Where will it all end? Ebooks are great and have their place in the marketplace. Print books still out-sell ebooks by a huge margin. APPs are great, as long as you don’t mind using them on your phone. The big publishers clearly aren’t going away, but are in for a rough ride, and relentless pressure to transform themselves and slim down. Printing huge quantities of books and trucking and warehousing are valuable services and profitable on a large scale. That isn’t going to change.
Where blockbusters come from, who controls the process, and on what terms they are published, has changed. All of which puts huge pressure on large publishing companies. However, it is no longer necessary to have a blockbuster to be profitable, even very profitable. Many many independent authors sell directly to their customers through Amazon, Apple et. all and make significant income, well above the average. That is new and isn’t going away.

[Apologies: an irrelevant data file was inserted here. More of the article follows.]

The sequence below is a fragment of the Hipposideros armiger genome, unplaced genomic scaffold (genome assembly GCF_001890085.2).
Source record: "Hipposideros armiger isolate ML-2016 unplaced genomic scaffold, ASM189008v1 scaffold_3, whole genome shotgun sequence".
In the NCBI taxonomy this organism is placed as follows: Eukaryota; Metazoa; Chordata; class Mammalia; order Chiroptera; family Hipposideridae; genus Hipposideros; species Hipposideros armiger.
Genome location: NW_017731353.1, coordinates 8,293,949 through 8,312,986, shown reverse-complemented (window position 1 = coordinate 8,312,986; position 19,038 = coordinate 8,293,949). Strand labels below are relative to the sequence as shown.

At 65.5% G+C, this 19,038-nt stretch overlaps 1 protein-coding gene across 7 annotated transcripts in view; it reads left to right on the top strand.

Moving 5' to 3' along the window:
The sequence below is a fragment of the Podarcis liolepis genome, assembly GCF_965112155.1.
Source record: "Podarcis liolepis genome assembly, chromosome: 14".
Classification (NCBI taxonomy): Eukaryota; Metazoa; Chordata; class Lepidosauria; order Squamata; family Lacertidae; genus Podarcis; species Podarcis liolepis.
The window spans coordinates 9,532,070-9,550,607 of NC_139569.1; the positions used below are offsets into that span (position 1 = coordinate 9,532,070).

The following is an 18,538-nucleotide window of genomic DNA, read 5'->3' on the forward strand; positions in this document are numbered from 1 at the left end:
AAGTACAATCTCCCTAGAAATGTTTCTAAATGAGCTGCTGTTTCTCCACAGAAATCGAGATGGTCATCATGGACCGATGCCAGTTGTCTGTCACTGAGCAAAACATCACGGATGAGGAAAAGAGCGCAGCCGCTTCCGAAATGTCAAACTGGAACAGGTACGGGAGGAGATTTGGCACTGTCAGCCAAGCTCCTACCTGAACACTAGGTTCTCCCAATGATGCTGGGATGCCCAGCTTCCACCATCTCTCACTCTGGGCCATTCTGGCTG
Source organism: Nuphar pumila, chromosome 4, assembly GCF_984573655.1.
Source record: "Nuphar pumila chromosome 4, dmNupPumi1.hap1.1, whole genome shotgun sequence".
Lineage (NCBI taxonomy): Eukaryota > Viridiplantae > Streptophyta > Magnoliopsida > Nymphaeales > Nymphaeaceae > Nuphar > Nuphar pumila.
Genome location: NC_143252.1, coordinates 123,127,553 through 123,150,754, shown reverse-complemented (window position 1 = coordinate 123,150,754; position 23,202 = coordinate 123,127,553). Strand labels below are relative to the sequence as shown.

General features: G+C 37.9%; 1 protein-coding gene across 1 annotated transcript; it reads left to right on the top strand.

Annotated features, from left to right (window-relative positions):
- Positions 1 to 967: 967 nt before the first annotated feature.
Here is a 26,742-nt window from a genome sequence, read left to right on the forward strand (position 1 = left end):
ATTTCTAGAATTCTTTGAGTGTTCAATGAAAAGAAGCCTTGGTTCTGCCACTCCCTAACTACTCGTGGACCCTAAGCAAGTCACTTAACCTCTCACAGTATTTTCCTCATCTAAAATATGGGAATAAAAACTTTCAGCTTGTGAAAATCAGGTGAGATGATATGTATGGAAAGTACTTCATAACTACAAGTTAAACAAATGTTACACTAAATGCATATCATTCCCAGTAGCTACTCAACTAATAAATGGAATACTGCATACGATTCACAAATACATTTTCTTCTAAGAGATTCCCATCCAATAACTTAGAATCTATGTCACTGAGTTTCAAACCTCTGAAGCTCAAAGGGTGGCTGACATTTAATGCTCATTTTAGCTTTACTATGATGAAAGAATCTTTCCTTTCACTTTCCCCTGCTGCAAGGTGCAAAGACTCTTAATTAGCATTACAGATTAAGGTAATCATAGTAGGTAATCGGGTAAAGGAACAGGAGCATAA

Magazines and newspapers are slimming down, and many are still profitable – they aren’t crazy profitable any more, which is kind of too bad, but they still make money.
Bookstores are transforming themselves into a different animal, by providing a pleasant environment to discover books, with new services like online sales, public readings by authors, writing workshops, events, on demand print machines. Whether this will work is debatable. Chapters is attempting to transform itself from a bookstore to a more general lifestyle store, selling candles and dish towels – a dubious venture.
And for authors, who, recall, actually create the content, times have never been better. If you can create good quality content, and have some technical inclination, the world is your oyster. Even without technical expertise, many many services will convert your book and assist you to sell your content, well, everywhere. Here is a quick list of sales channels for independent authors:
Createspace (on demand publishing), Amazon Kindle, Kobo (Mainly Canadian), Nook (Barnes and Noble e-reader), Google Books, Ibooks
In my next post I will detail do-it-yourself publishing.